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Last reviewed dd mmm yyyy. Last edited dd mmm yyyy

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  • ECG:
    • often normal except for sinus tachycardia
    • atrial fibrillation is not uncommon
    • the classic S1,Q3,T3 with right axis deviation and right bundle branch block is uncommon
    • evidence of myocardial ischaemia
  • chest radiography occasionally show reduced vascular markings
  • blood gases show impaired gas exchange with arterial hypoxaemia and hypocapnia
  • pulmonary infarction causes an increased ESR
  • D-dimer - this is a highly sensitive but nonspecific test for diagnosing pulmonary embolism. A d-dimer below a certain cut point rules out PE with a high predictive value, at least in patients with a low or moderate clinical probability
  • ventilation-perfusion scan:
    • demonstrate areas of ventilation-perfusion mismatch
    • emboli are frequently multiple
    • the lower lobes are more frequently involved than the upper part of the lungs
  • CT pulmonary angiogram (CTPA) - generally performed for anybody with a clinically high risk for PE, or patients with low or moderate clinical risk and a positive D-dimer result. If a ventilation-perfusion scan is performed and the result is equivocal then CTPA should subsequently be performed
  • CT venography - a US review notes the combination of CTPA and CT venography increases the sensitivity of detection of pulmonary embolism (3)


  • there is study evidence that clevated troponin levels identify patients with acute pulmonary embolism at high risk of short-term death and adverse outcome events (4)
  • study evidence revealed that CTPA was not inferior to V/Q scanning in ruling out pulmonary embolism (5)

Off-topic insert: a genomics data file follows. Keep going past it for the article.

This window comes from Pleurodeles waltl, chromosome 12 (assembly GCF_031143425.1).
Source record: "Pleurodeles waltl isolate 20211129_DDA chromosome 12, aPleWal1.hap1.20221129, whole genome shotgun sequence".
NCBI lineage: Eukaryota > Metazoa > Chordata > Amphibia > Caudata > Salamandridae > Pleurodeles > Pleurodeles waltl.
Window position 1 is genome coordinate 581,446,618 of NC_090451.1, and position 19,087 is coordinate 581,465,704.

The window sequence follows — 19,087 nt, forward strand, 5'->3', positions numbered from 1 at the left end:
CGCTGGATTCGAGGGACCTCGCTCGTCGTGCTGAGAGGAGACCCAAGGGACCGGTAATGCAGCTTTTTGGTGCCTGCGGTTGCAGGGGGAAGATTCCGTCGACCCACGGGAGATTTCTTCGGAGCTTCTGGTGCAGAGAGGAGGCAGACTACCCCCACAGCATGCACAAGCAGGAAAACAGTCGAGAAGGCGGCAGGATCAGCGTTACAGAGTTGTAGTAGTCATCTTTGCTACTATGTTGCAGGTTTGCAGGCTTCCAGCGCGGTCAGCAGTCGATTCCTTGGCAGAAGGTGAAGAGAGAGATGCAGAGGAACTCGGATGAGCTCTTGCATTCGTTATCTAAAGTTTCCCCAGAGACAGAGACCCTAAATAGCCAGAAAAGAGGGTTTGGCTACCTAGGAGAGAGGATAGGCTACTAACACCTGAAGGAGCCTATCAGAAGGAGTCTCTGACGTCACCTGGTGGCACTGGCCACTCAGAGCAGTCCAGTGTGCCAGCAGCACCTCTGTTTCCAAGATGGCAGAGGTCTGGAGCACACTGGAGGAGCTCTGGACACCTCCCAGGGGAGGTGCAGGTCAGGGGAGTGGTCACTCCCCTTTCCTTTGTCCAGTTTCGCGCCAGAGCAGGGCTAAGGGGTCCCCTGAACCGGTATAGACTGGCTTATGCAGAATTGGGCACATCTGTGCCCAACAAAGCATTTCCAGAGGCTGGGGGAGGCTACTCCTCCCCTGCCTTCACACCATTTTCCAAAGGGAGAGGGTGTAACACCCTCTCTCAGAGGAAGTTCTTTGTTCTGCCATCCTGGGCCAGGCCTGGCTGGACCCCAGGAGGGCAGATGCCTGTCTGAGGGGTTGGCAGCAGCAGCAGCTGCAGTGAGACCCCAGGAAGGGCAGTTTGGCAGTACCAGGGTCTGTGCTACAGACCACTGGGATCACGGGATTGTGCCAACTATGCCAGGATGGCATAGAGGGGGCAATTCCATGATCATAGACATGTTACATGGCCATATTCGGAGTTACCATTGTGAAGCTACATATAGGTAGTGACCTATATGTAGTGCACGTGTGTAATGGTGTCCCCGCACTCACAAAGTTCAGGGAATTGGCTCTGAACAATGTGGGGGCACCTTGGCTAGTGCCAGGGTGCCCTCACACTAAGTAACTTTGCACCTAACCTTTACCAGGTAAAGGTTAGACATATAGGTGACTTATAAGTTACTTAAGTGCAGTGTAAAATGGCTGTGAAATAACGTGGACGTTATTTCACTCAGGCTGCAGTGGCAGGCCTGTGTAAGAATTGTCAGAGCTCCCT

• however, significantly more patients were diagnosed with pulmonary embolism using the CTPA approach
  • a review examined the diagnostic process for pulmonary embolism (3):
    • state of the art of diagnostic evaluation of hemodynamically stable patients with suspected acute pulmonary embolism was reviewed
      • diagnostic evaluation should begin with clinical assessment using a validated prediction rule in combination with measurement of D-dimer when appropriate
        • sensitivity for detection of pulmonary embolism was increased by combining CT angiography (4-slice or 16-slice) with CT venography
          • methods to reduce the radiation exposure of CT venography include imaging only the proximal leg veins (excluding the pelvis) and obtaining discontinuous images. Compression ultrasound can be used instead
          • in young women, radiation of the breasts produces the greatest risk of radiation-induced cancer. It may be that scintigraphy (V/Q scan) is the imaging test of choice in such patients
          • patient-specific approach to the diagnosis of pulmonary embolism can be taken safely in hemodynamically stable patients to increase efficiency and decrease cost and exposure to radiation


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